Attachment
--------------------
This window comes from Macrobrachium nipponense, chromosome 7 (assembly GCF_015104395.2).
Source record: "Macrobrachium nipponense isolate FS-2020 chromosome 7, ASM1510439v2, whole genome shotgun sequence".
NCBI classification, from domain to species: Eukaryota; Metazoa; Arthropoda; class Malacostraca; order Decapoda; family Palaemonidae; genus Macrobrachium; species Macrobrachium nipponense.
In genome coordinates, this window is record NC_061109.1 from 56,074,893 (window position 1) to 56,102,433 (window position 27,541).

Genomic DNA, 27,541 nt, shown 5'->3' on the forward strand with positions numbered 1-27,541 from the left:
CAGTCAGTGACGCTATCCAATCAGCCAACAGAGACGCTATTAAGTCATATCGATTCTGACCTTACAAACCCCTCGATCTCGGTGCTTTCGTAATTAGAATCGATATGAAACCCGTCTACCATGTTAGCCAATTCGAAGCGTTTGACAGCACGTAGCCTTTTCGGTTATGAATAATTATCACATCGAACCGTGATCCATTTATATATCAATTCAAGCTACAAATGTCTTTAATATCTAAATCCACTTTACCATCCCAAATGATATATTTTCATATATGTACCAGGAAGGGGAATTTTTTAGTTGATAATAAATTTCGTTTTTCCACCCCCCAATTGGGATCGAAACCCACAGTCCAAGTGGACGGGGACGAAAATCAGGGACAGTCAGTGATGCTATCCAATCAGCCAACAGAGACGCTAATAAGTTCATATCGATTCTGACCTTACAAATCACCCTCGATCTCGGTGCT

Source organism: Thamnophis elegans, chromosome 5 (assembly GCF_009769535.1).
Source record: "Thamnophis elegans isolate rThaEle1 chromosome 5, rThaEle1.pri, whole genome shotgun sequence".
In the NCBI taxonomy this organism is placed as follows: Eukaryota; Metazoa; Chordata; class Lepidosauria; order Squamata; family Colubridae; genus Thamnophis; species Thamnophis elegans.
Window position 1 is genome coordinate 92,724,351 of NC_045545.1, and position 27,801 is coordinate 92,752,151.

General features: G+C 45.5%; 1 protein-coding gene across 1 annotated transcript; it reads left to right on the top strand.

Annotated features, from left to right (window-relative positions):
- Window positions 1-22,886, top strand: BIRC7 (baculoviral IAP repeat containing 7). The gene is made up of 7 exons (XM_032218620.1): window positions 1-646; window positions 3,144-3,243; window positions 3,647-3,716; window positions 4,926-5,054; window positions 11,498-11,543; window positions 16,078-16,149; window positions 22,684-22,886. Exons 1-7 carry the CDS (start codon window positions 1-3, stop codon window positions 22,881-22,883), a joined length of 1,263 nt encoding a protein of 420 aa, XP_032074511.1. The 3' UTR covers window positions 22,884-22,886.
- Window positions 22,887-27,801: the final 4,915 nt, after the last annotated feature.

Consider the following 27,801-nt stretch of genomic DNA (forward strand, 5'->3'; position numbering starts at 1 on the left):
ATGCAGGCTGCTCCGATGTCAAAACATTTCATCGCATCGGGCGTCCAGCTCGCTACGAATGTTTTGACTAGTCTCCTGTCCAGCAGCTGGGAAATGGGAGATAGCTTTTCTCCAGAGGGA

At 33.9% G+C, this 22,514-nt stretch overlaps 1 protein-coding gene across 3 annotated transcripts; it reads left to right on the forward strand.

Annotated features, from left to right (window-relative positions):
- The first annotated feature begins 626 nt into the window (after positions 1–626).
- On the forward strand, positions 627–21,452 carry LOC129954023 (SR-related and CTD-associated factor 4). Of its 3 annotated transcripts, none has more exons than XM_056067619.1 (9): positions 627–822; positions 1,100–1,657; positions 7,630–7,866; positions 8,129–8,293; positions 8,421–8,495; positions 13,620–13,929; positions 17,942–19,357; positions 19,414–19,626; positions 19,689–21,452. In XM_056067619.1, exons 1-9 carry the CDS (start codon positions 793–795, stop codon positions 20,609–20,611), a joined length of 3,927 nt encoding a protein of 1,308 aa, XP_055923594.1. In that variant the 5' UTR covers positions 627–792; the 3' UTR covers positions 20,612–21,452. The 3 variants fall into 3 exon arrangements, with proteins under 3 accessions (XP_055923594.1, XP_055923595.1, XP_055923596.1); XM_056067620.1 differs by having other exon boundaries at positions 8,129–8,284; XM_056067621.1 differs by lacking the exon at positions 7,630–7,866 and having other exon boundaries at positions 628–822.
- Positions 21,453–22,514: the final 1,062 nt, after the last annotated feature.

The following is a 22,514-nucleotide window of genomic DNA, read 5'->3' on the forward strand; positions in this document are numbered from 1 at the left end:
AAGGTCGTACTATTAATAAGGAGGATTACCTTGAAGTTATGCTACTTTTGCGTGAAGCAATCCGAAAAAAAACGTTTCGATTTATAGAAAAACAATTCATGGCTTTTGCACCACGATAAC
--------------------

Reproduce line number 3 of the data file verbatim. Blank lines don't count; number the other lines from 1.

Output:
NCBI classification, from domain to species: Eukaryota; Metazoa; Arthropoda; class Malacostraca; order Decapoda; family Palaemonidae; genus Macrobrachium; species Macrobrachium nipponense.